Hanoi, Vietnam: My Last Days in Asia

Since I’ve spent so many nights longing to go back to the USA, it feels surreal to finally say that today is my last day here in Vietnam.  I’m so happy and relieved to finally be going back home!  I am looking forward to tackling my law school applications with full force, and I am excited to find a new job and place to live!  I am also anxious to see the people who are very important to me, and of course, to feast on fresh bagels and cream cheese. FEAST MODE! Ah, and to go to the nice quiet libraries. And to go running in nice, open sidewalks.  And to be reunited with my car.   And to have craft beer!!!!!

My last week in Asia has been spent in Hanoi with my mother.  After our action-packed trip to Sapa, we decided to stay in one place and explore it thoroughly rather than to spend long hours traveling from city to city by bus.

The Sapaning

Now that I’ve finished the LSAT and my job teaching English in Quinhon, I’m doing some touring around North Vietnam….with my mom!  It’s a welcome change to be experiencing different parts of this country as a tourist, and with an excellent traveling companion, no less!

Since both my mom and I have been really busy/distracted in the weeks preceding this trip, we made barely any plans. One place we did want to visit was Sapa, a small and beautiful mountain town near the border of China.

We booked the bus tickets for our trip from our hotel receptionist, a cheerful guy who referred to himself as La La.  The bus to Sapa was pretty nice. It had seats that you could lie flat, big windows, and a little bathroom in the back.  It was nonstop and quiet.

Vlog Entry #22: Get Wet, Go Wild

Drift with me through the streets, hillsides and waters of northern Vietnam on the “Get Wet, Go Wild” tour, offered by Vietnam Backpacker Hostels! Catch a glimpse of Hanoi’s top attractions: Quan Thanh Temple, St. Joseph’s Cathedral and the West Lake. Then hop on board a junk boat to cruise past the cliffs of Ha Long Bay. Throw in a bit of swimming, kayaking, rock climbing and beach volleyball for good measure. Lastly, journey inland to the rural Mai Chau Valley, home to breath-taking, emerald rice paddies and towering, dramatic peaks.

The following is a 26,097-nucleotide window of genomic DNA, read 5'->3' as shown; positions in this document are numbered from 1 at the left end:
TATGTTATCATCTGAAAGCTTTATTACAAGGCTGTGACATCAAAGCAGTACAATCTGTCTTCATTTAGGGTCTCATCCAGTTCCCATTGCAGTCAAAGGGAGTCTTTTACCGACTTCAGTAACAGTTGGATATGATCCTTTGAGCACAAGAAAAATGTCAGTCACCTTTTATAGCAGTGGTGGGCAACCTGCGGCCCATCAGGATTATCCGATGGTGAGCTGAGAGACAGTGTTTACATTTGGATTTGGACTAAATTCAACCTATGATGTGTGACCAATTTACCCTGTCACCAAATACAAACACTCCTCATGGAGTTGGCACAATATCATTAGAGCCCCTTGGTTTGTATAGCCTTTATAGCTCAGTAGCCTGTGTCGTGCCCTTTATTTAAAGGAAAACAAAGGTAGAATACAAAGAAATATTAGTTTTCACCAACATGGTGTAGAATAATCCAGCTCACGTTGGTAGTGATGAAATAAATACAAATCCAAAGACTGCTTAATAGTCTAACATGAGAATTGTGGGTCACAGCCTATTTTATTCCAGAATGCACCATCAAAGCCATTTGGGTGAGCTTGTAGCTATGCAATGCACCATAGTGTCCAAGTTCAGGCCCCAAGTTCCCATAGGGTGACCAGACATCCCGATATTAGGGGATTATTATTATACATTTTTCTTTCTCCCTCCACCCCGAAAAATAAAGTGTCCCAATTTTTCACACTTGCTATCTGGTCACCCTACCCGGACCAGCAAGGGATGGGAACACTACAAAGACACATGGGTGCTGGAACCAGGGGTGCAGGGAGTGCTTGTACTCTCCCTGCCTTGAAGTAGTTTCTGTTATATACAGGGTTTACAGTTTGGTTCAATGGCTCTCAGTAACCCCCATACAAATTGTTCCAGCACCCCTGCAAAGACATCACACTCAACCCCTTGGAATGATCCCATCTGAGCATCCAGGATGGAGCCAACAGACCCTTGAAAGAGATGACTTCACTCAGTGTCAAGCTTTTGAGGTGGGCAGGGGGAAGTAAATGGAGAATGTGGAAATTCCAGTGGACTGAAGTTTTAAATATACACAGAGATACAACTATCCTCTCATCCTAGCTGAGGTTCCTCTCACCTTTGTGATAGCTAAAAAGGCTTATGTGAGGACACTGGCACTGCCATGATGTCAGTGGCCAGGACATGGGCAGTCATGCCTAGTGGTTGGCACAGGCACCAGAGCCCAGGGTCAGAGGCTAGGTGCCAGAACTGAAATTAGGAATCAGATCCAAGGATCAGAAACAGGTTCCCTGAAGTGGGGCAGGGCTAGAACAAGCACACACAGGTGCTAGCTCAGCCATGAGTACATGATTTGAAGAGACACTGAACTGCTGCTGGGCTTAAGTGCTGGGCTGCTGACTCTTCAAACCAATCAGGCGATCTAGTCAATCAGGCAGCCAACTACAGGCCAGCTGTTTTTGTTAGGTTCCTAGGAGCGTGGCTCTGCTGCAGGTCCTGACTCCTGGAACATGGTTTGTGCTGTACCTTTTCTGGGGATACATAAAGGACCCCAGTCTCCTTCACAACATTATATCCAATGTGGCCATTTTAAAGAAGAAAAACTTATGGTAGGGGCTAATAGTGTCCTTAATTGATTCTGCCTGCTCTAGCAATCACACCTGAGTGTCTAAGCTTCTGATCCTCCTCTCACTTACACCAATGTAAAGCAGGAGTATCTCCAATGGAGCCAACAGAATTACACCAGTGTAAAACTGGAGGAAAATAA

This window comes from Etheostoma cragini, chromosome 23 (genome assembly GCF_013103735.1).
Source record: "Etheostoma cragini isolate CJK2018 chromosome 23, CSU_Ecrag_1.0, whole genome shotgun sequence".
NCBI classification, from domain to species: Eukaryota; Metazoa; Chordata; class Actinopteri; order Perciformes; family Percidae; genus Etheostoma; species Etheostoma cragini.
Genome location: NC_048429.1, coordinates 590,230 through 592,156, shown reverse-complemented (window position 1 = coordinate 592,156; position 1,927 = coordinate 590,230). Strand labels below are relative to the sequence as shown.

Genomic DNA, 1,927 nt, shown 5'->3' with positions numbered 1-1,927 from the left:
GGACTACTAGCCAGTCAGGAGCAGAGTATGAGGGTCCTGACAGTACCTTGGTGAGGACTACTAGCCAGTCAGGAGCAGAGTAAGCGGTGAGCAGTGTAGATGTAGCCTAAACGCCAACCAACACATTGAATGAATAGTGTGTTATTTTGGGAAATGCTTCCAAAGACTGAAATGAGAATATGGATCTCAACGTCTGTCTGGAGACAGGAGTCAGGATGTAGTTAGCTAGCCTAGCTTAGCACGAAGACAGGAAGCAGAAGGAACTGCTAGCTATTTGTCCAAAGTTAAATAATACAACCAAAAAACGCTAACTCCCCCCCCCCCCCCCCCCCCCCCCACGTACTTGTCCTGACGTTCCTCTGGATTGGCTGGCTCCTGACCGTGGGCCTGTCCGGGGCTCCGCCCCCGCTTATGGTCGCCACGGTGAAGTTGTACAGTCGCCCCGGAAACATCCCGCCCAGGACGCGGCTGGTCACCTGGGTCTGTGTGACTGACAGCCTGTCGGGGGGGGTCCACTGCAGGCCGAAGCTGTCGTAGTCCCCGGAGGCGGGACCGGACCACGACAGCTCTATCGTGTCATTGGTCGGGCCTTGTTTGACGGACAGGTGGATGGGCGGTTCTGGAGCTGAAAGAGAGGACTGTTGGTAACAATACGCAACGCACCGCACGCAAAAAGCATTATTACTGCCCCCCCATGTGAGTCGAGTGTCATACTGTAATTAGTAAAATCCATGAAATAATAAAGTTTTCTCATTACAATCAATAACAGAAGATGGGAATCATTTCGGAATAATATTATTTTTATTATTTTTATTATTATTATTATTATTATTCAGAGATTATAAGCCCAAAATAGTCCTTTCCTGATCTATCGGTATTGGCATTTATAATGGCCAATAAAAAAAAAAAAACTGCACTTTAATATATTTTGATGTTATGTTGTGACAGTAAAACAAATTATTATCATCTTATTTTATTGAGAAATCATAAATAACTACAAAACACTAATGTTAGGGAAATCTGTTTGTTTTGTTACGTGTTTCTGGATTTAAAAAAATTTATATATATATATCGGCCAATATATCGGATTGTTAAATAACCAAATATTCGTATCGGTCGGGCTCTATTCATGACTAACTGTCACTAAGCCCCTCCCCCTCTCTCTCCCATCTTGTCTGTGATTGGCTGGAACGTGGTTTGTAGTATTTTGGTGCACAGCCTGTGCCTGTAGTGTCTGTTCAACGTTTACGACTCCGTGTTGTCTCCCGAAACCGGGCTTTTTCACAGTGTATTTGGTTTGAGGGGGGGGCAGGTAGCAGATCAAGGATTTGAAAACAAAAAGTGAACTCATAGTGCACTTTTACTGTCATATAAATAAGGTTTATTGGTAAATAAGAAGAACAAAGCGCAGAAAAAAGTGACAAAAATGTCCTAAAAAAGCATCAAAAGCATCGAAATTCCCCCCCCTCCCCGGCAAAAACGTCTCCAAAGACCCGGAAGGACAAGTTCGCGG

The Rest is Rust

The other day, I was out for a jog. Three men spotted me, and I made the mistake of making eye contact.  So they started chasing me. I glanced at their flip-flops and in that moment chose flight over fight, and sprinted as fast I could away from them. I ended up out of breath behind a hotel. There, a young white man spotted me and waved me over.  He was a bright eyed and bushy-tailed American, fresh off the plane, ready and eager to start a life in Quinhon.  He asked me how I liked the city, and I said, well it’s okay. He looked taken aback.  Just okay? Everyone he’d talked to loved it and never wanted to leave. I told him the reason I’m so out of breath is because I had just run away from a few men chasing me.  He shrugged and said, “Well, you’re a cute girl.”

What’s Worked for Me in the Classroom

I teach for three more days and then have three days off before leaving Quinhon forever.  The three months I’ve spent here have been surreal, sort of like a learn-about-yourself-bootcamp. I have to say, I’m pretty goddamn proud of myself for making it through, since it hasn’t been easy.  The hardest part about the expat life here is the communication and culture barrier. However, the time I’ve spent trying to understand these barriers, while difficult, has also been the best part about living here, hands down.  Should be interesting to integrate these new perspectives into life back in the USA in only 22 days!